If you are a manager, you’ve had to deliver messages that are less than favorable to individuals or your team. At its core, feedback should improve performance, and you should carry that in the front of your mind as you get ready to have the conversation.
The iLoveFeedback® best practice model is built on five proven steps to deliver feedback that prompts change and also reinforces positive behavior. Here, let’s focus on some general tips to consider as you are providing the feedback message.
Begin with the End in Mind
Delivering the message is just the means to an end. Start with your end goal in the front of your mind and proceed from there. You want your employees to leave the meeting knowing where they have fallen short but also how they can improve. It would be best if you also conveyed your trust in them being able to rebound. Include your advice and guidance about the next steps, too. Let them know that you are just as invested in their success as they are. Yes, there will be a few tense moments, but if you are continually moving to the positive end, you’ll find yourself and your employee there in no time.
Keep the Emotion and the Personal Out of It
You know it’s not about the person; it’s about their performance and possibly their actions or behaviors. Focus on that and keep the personal out of it as much as you can. If you feel your employee adopting a defensive attitude, steer the conversation back to the job, task, or process where you can offer specific and observable examples of the needed improvement. If you don’t think you can count on another’s emotional IQ, then you might have to kick yours into overdrive.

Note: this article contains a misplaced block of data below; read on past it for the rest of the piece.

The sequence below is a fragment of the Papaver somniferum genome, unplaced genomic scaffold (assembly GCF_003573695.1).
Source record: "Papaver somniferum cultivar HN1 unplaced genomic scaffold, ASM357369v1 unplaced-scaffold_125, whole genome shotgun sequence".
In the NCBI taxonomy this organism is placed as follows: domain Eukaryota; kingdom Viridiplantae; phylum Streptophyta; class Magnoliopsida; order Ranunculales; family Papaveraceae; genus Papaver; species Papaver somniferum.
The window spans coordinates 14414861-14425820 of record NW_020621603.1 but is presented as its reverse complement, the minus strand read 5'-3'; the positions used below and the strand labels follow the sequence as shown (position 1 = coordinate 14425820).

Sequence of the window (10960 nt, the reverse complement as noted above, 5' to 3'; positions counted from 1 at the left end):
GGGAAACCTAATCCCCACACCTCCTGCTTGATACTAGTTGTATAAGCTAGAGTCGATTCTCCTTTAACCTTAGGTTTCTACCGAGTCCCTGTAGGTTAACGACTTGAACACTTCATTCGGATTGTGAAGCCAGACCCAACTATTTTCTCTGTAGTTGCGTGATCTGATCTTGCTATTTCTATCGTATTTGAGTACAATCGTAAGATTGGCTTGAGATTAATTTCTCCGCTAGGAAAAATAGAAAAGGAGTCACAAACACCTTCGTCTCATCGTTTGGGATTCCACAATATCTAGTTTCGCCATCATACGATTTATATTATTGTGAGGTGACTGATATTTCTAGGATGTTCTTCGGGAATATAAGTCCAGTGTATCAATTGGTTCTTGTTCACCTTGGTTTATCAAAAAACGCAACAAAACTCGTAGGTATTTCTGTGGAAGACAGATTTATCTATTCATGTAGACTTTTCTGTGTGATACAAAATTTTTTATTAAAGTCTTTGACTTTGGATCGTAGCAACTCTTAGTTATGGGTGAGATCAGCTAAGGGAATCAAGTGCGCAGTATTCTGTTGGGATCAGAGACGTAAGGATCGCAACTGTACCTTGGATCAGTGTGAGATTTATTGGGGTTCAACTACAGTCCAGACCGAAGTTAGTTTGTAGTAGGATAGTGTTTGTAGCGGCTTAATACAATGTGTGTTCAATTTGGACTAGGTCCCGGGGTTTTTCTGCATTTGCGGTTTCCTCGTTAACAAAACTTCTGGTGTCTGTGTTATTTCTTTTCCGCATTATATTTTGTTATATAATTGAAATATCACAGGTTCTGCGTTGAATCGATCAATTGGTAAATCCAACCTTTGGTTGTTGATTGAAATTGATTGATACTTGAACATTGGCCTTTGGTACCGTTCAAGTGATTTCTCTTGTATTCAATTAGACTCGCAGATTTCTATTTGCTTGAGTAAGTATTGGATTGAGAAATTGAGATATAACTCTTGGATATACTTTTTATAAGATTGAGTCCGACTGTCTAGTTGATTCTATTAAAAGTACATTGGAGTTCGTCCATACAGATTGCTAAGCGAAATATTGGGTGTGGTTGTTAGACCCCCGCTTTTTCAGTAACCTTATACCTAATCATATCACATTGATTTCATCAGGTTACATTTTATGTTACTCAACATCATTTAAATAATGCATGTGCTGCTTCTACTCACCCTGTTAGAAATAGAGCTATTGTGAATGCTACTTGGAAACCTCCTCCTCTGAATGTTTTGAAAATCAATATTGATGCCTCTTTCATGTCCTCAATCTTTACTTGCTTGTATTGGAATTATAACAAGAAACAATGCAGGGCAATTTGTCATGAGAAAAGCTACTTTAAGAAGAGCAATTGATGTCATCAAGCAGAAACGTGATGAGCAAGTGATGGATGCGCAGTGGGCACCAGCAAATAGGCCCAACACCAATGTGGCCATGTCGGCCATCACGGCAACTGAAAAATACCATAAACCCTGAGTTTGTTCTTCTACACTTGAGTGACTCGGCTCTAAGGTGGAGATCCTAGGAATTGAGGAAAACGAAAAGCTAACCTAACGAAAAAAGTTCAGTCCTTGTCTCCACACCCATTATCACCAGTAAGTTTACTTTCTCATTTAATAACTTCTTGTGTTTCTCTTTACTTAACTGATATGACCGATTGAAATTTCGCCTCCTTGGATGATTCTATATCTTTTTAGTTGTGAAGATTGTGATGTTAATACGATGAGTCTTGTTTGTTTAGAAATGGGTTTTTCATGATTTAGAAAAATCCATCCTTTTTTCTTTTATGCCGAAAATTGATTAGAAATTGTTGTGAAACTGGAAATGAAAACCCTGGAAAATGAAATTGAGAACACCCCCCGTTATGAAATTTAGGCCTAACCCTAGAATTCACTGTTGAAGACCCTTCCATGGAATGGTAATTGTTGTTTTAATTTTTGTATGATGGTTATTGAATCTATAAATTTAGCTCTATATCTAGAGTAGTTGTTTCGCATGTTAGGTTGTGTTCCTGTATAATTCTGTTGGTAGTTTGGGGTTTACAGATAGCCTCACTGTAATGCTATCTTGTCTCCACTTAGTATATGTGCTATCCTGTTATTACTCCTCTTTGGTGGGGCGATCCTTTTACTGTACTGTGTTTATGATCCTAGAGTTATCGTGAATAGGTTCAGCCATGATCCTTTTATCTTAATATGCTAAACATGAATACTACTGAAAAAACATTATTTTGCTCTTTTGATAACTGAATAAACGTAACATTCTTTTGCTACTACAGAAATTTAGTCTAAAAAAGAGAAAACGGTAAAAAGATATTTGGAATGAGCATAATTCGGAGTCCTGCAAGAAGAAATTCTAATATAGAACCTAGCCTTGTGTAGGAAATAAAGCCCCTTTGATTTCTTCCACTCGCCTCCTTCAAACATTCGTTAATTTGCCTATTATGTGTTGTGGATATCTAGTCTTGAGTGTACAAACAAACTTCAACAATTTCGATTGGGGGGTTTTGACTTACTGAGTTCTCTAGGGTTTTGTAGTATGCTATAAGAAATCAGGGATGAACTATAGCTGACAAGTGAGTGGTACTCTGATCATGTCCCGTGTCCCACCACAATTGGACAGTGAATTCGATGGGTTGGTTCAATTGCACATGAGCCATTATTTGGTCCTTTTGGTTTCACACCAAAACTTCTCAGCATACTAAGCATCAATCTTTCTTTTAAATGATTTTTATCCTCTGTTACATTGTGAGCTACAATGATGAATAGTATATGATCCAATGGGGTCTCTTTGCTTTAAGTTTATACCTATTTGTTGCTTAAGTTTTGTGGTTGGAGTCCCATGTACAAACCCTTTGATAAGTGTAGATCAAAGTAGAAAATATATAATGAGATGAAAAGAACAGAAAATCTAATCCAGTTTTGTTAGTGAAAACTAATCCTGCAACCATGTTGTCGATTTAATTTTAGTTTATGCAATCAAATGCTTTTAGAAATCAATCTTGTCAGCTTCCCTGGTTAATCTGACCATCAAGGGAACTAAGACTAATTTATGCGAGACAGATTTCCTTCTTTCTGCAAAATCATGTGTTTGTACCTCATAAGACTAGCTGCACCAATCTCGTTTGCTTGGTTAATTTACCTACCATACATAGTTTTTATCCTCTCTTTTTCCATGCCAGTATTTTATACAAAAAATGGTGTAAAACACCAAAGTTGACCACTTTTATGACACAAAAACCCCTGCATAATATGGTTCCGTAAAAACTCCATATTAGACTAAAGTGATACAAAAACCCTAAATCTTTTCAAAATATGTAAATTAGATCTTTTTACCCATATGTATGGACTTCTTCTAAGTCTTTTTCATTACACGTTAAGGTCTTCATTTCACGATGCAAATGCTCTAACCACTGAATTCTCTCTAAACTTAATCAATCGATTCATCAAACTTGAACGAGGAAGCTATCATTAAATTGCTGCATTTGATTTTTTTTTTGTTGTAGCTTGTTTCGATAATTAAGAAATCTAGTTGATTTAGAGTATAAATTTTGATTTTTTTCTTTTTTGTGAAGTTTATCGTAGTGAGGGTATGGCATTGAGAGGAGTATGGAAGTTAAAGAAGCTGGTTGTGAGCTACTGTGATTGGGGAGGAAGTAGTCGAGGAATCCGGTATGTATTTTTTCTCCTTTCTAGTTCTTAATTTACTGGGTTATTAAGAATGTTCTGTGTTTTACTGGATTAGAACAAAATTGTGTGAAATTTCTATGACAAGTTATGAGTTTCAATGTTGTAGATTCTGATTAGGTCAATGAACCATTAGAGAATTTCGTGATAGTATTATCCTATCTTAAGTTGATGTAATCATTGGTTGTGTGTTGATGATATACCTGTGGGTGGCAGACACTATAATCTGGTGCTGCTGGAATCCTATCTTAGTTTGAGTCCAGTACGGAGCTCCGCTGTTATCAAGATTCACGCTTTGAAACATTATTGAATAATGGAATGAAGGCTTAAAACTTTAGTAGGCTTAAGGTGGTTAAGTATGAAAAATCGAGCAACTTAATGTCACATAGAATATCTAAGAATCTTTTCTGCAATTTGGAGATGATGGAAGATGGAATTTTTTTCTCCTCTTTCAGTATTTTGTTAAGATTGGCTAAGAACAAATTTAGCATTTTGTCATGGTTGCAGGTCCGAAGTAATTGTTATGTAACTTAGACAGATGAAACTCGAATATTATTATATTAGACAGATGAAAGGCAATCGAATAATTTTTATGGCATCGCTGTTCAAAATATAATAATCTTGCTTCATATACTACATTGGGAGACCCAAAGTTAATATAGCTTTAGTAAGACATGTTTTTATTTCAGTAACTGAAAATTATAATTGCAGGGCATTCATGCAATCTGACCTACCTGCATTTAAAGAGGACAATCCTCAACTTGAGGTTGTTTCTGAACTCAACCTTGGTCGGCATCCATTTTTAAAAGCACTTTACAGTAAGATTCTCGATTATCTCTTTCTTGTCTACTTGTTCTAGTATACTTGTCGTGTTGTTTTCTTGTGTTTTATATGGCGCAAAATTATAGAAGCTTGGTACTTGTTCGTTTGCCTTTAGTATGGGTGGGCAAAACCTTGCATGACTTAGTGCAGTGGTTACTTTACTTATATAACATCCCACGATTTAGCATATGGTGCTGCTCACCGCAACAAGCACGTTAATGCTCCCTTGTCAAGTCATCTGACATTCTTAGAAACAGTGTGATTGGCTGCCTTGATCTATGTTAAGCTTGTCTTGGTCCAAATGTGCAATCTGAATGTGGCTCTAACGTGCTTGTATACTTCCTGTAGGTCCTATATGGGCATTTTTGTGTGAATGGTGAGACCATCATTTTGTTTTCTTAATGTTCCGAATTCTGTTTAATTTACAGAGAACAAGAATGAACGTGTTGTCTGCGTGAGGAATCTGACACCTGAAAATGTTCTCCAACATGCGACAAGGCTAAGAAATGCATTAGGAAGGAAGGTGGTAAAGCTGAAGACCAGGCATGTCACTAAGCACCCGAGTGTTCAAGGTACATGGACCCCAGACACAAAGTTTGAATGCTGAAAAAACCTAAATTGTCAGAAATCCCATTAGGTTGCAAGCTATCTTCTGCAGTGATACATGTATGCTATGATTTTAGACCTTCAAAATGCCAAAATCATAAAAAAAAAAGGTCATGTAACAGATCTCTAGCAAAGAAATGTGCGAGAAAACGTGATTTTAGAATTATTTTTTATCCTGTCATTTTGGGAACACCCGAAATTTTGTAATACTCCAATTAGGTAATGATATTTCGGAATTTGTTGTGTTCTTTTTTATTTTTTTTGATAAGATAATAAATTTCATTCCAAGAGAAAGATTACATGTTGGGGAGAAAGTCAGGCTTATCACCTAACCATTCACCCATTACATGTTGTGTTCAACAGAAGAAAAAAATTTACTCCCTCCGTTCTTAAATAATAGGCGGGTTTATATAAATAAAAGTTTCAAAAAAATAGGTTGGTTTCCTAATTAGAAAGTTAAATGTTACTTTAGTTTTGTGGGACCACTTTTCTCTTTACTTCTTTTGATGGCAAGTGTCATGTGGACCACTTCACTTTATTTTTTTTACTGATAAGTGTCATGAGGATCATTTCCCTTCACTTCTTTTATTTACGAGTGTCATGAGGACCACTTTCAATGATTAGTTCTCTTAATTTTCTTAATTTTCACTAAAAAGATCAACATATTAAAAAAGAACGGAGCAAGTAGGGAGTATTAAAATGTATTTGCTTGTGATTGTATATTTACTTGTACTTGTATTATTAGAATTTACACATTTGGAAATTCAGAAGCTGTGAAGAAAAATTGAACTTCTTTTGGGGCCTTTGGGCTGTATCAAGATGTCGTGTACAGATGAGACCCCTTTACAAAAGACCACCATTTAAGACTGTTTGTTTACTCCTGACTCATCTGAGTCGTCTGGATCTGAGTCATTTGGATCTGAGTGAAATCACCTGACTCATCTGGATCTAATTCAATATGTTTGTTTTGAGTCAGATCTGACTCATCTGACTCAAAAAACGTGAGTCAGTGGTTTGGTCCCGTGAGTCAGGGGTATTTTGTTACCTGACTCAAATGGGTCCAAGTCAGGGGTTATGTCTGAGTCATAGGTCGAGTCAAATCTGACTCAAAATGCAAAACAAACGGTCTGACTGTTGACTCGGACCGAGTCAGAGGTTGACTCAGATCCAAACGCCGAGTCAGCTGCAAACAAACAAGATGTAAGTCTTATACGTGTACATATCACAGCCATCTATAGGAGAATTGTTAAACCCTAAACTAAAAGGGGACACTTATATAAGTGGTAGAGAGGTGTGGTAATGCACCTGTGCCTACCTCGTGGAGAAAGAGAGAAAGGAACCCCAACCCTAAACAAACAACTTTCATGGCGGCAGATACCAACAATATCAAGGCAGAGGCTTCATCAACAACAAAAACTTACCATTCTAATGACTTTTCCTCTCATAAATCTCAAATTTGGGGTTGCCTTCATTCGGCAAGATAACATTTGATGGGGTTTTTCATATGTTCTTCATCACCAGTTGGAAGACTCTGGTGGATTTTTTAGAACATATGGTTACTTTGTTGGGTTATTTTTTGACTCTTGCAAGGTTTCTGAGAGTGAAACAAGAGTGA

Emotions can run high for those who are hearing some less than positive notes from a supervisor. In a perfect world, we would be able to deliver this message and have it heard constructively and positively. But, in the real world, this isn’t always the case. If all else fails, you might want to consider taking a break and coming back to it or including someone from your HR team to help you stay on track.
Before you come to the end of your feedback, make sure you have some solid goals and dates set. Follow up is an essential piece of the puzzle for accountability and change. You can’t end the session without concrete next steps for you and the person receiving the feedback. You’ve addressed the problem, now pave the way for improvement. Start incorporating regular feedback sessions, and with a little time and effort, you and your team will not only be back on track but better than ever.
Stop dreading feedback and reviews. Embrace this opportunity to connect with your team, build trust and confidence, and engage on a new level. Feedback, when done regularly and correctly, can be transformative to you, your staff, and the entire organization.
If you find yourself in the business of giving or receiving feedback, we’d love to help. You can sign up to receive updates in your inbox here, learn more from our website, or get in touch for more information to suit your specific needs.